Friday, April 16, 2021

Efforts Underway for Release of Iranian Tanker Seized by Indonesia: Spokesman

Efforts Underway for Release of Iranian Tanker Seized by Indonesia: Spokesman 

TEHRAN (Tasnim) – Tehran is proceeding with efforts for the release of an Iranian oil tanker that was seized in Indonesian waters in January, the spokesperson for the Iranian Foreign Ministry said.

Saeed Khatibzadeh said on Saturday that consultations are underway for the release of the Iranian oil tanker ‘MT Horse’.

“The case is being pursued by engaging a lawyer and through legal proceedings, and will continue until achieving the final result,” he noted.

The spokesman said “extensive investigations” suggest that the Iranian-flagged oil tanker has not committed any violations.

“Therefore, the authorities of the friendly state, Indonesia, are expected to take action for the immediate settlement of the problem,” Khatibzadeh stated.

Indonesia’s coast guard seized the Iranian-flagged MT Horse and the Panamanian-flagged MT Freya vessels over suspected illegal oil transfer in the country’s waters on January 24.

Indonesia’s coast guard spokesman claimed the two tankers concealed their identity by not showing their national flags, turning off automatic identification systems and did not respond to a radio call.

Thursday, April 15, 2021

Copper price scales $9,000 after Goldman calls it the new oil

Copper price scales $9,000 after Goldman calls it the new oil

Copper resumed its rally on Wednesday, as analysts and executives expect increasing demand and likely low supply to drive prices even higher.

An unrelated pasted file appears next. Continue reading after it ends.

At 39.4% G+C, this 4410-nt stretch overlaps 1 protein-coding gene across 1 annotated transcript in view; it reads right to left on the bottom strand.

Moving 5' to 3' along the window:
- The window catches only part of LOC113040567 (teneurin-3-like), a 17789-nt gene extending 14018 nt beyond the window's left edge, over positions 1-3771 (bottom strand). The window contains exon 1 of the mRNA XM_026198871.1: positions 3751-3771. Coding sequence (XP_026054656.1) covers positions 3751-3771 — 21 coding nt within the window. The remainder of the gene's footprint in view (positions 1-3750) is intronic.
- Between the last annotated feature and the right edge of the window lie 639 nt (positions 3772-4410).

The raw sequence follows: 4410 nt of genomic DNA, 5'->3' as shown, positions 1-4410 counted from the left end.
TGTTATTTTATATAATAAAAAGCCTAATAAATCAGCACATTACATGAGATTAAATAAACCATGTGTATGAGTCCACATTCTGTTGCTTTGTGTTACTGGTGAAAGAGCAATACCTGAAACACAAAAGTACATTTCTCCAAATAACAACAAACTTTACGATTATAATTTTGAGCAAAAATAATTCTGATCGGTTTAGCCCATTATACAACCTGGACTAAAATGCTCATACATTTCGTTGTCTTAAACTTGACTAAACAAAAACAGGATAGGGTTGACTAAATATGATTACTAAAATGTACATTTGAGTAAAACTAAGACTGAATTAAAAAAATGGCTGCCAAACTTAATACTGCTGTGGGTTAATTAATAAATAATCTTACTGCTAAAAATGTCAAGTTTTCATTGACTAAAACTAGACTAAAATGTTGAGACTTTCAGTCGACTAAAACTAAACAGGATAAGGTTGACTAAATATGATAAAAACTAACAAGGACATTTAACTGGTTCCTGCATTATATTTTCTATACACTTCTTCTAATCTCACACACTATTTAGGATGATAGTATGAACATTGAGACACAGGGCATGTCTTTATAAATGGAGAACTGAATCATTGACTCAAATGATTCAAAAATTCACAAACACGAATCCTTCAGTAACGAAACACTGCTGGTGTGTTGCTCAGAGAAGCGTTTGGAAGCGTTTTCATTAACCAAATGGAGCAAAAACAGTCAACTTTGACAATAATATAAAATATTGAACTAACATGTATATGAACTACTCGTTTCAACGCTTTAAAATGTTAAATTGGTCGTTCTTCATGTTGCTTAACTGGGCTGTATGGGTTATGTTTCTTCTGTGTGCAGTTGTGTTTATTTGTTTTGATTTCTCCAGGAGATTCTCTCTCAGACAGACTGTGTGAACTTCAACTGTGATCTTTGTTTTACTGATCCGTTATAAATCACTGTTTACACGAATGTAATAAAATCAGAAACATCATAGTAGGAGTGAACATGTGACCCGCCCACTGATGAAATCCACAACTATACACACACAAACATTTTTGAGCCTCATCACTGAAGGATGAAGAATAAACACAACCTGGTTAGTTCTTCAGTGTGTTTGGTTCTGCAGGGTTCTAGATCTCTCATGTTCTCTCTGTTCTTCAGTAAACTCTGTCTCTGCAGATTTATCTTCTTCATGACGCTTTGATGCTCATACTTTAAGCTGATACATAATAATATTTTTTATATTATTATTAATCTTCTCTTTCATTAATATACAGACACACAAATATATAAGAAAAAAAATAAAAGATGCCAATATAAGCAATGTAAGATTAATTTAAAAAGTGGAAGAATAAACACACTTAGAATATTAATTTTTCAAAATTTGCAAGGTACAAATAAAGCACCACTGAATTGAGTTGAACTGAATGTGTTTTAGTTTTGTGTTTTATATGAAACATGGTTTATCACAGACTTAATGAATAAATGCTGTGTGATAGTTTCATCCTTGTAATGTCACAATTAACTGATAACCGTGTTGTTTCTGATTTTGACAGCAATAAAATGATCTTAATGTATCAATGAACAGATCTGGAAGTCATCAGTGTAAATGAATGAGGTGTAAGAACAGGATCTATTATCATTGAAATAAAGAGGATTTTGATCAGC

Copper for delivery in May was up 2.51% in afternoon trade, with futures at $4.1310 per pound ($9,088 a tonne) on the Comex market in New York.

Click here for an interactive chart of copper prices

The industrial bellwether metal is crucial in the global push for a greener economy, and right now, the market is facing a supply crunch.

US’s post-pandemic recovery and the Biden Administration’s infrastructure plan are helping to build momentum for base metals.

Goldman Sachs sees prices average $11,000 per tonne over the next 12 months, according to the Business Insider. By 2025, the metal could be priced at $15,000 a tonne, a rise of 66%, Goldman said in a report titled “Copper is the new oil”.

“Discussions of peak oil demand overlook the fact that without a surge in the use of copper and other key metals, the substitution of renewables for oil will not happen,’ the bank said.

Demand will therefore significantly increase, by up to 900% to 8.7 million tonnes by 2030, the bank estimates. Should this process be slower, demand will still surge to 5.4 million tonnes, or by almost 600%.

BHP president of minerals for the Americas, Ragnar Udd, expressed his optimism for a growing demand in the future at the CRU World Copper Conference in Chile.

“A great example is electric vehicles. Policy signposts for rapid electric vehicle (EV) adoption were distinctly favourable over the last (12) months and we have revised our internal EV penetration forecasts upwards,” he said.

“These vehicles use four times as much copper as petrol-based cars, and they will also need more infrastructure to connect charging stations to the grid.”

BHP expects the world’s Paris-aligned emissions reduction targets to more than double the demand for copper and quadruple for nickel over the next 30 years.

“It’s all copper, copper, copper, copper, copper, copper,” said mining magnate Robert Friedland during the CRU World Copper Conference.

Mining companies will have to be “real heroes” and governments will need to accept the industry if the world is to successfully transition to clean energy and transport, said the co-chairman of Ivanhoe Mines.

Goldman Sachs metals strategist Nicholas Snowdon says environmental policies will drive a capex boom on par with the 1970s and 2000s over the course of the next decade and copper is the core of the green energy transition.

“We estimate nearly $16 trillion would have to go into green-focused infrastructure to achieve decarbonisation targets, compared to just $10 trillion in China during the last supercycle.” said Snowdon.